Why I Blog

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Mine is not a story with a “high bottom”

Mine is not a story that engenders sympathy

Mine is not a story that you would wish upon a loved one

Mine was a story of guilt

Guilt for drinking, blacking out, hurting, lying, deceiving

Guilt for letting loved ones down

for taking advantage of people

for damaging relationships faster than I could repair them

Mine was a story of selfishness, of ego, of blindness and uncaring

I drank to live

I drank to hide from fear

I drank to find love

Mine was a story of shame

Shame that disallowed me from looking in the mirror

Shame that had me feeling lesser than

feeling broken

Shame that taught me to hate myself

Mine was a story of fear

Fear that gripped me with self-limiting beliefs

that had me reminding myself daily of how little I was capable of

that had me never trying something new

that never let me grow

that always gave me nightmares

that never let me dream

Mine is now a story  of courage

to seek out challenges

to look within myself and to heal myself

Mine is now a story of strength

to be vulnerable and transparent

to ask for help

to be honest with myself

Mine is now a story of growth

through self-discovery

through freely giving of myself

through listening, learning and living

Mine is now a story of opportunity

of pride, of progress, of failure

but failing forward

always forward

I will never stop failing

but it will never

disallow me,

it will never stop me from

 moving forward

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7 thoughts on “Why I Blog

  1. Nice one Glenn – I could identify with a lot of what you said there, in such short but powerful words. Our stories are very much unique and different and at the same time, they are very much the same. Regardless of how far the scale we slide, we come to our illness in the same way. We manifest the illness in similar fashions. We tend to have similar thoughts and fears and resentments. Some of us see it sooner than others, or deal with it differently or get to a place of resolution and/or peace in different times. If at all. And we all come to our ways and methods with dealing with this stuff.

    Self discovery is a great way of putting it, and that is what we do. Excessive navel gazing doesn’t need to be done, but we are aware and cognizent of our thoughts and emotions. We come to our new lives with a new set of glasses – whole perspective shift. it’s fantastic!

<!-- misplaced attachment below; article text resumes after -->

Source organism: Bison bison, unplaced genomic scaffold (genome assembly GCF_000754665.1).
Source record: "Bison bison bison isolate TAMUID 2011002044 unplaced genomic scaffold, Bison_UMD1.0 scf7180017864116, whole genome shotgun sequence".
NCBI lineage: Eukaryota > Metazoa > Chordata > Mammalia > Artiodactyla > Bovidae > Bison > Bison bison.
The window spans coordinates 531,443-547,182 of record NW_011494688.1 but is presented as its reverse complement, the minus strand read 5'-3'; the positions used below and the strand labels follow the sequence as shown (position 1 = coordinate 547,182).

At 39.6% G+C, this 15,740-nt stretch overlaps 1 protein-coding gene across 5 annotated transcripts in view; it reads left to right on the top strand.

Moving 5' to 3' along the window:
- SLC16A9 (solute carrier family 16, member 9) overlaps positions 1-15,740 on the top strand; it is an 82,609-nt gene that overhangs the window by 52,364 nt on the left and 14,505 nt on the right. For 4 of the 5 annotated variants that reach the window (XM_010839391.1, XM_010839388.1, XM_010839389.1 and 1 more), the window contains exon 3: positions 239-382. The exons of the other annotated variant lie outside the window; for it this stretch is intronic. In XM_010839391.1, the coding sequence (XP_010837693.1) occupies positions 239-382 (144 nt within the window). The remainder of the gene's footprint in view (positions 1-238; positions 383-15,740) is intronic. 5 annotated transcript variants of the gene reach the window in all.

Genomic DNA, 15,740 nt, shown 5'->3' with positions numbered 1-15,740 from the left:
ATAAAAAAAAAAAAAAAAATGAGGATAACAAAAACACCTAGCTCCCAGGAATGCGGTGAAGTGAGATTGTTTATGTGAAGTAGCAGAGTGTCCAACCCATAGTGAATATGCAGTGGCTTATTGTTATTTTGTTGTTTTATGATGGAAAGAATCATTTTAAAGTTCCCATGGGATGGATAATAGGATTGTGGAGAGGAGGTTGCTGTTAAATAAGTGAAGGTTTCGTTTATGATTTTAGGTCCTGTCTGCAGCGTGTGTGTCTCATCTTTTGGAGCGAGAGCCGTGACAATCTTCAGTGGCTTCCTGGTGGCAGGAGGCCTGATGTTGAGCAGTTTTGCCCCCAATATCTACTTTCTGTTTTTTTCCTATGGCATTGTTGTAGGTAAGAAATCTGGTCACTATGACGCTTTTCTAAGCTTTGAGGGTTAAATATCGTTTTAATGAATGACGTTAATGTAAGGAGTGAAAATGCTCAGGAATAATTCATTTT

Anyway, thank you for sharing this – wonderful.

    Blessings,
    Paul

  2. Thank you Paul.

    This wasn’t my best effort, to say the least, and I haven’t felt super thrilled about what I have put out the past couple of posts so your feedback is genuinely welcome and your affirmation is appreciated.

    Just gotta keep trying.

    Thank you again kind Sir!

  3. This was really inspiring, Glenn. I couldn’t help but to think about my days when binge-drinking alienated me from my progression and potential in life. Especially when you wrote, “I drank to live, I drank to hide from fear, I drank to love.” I pretty much lived a decade of my life like this and the sad thing is, the whole time, I had one of the greatest loves life could have bestowed upon me…and my drinking destroyed it. Because my mind and my heart were not my own at the time. They were both controlled by that demonic entity we all know as alcohol.
    I loved how you turned your ode around and make it reflective of your life now. I’m going on two years of sobriety now and like yourself, I’ve learned that the only way to live is through growth and self-discovery.
    Thank you for sharing this. It really made my morning cup of Joe more enjoyable=)

    1. Thank you, Gina, for responding and sharing a bit of your story as well. I understand what it is like to know loss due to the abuse of alcohol. With massive gratitude I review, daily, where I am at and how far from a life filled with wreckage I have come. It is forever uplifting to be reaffirmed by someone else, such as yourself, who understands, relates and shares what it is like to know the abuse of alcohol.
      Thank you for stopping in and please be aware that I wish for you health, happiness and continued sobriety.

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